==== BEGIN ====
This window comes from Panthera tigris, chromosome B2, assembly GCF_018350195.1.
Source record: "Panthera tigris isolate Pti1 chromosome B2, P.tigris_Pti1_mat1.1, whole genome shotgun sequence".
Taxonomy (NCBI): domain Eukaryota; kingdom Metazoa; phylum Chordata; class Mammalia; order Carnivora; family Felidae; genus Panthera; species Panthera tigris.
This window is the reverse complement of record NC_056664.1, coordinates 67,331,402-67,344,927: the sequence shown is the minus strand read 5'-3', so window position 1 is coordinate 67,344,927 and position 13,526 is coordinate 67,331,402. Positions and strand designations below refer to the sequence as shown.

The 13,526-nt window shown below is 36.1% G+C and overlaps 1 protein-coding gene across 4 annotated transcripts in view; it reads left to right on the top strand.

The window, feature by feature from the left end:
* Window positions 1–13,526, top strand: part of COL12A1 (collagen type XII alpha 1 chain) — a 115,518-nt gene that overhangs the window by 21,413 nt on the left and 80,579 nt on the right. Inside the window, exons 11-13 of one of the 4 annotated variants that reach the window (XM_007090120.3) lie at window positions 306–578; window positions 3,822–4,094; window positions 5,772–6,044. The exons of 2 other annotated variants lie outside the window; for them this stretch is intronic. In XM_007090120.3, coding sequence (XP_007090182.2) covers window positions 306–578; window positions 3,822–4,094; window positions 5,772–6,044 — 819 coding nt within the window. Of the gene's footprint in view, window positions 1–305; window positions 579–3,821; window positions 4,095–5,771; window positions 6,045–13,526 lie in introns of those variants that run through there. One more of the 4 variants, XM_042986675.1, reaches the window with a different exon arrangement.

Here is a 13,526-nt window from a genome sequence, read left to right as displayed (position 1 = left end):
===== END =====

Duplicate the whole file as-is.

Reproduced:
This window comes from Panthera tigris, chromosome B2, assembly GCF_018350195.1.
Source record: "Panthera tigris isolate Pti1 chromosome B2, P.tigris_Pti1_mat1.1, whole genome shotgun sequence".
Taxonomy (NCBI): domain Eukaryota; kingdom Metazoa; phylum Chordata; class Mammalia; order Carnivora; family Felidae; genus Panthera; species Panthera tigris.
This window is the reverse complement of record NC_056664.1, coordinates 67,331,402-67,344,927: the sequence shown is the minus strand read 5'-3', so window position 1 is coordinate 67,344,927 and position 13,526 is coordinate 67,331,402. Positions and strand designations below refer to the sequence as shown.

The 13,526-nt window shown below is 36.1% G+C and overlaps 1 protein-coding gene across 4 annotated transcripts in view; it reads left to right on the top strand.

The window, feature by feature from the left end:
* Window positions 1–13,526, top strand: part of COL12A1 (collagen type XII alpha 1 chain) — a 115,518-nt gene that overhangs the window by 21,413 nt on the left and 80,579 nt on the right. Inside the window, exons 11-13 of one of the 4 annotated variants that reach the window (XM_007090120.3) lie at window positions 306–578; window positions 3,822–4,094; window positions 5,772–6,044. The exons of 2 other annotated variants lie outside the window; for them this stretch is intronic. In XM_007090120.3, coding sequence (XP_007090182.2) covers window positions 306–578; window positions 3,822–4,094; window positions 5,772–6,044 — 819 coding nt within the window. Of the gene's footprint in view, window positions 1–305; window positions 579–3,821; window positions 4,095–5,771; window positions 6,045–13,526 lie in introns of those variants that run through there. One more of the 4 variants, XM_042986675.1, reaches the window with a different exon arrangement.

Here is a 13,526-nt window from a genome sequence, read left to right as displayed (position 1 = left end):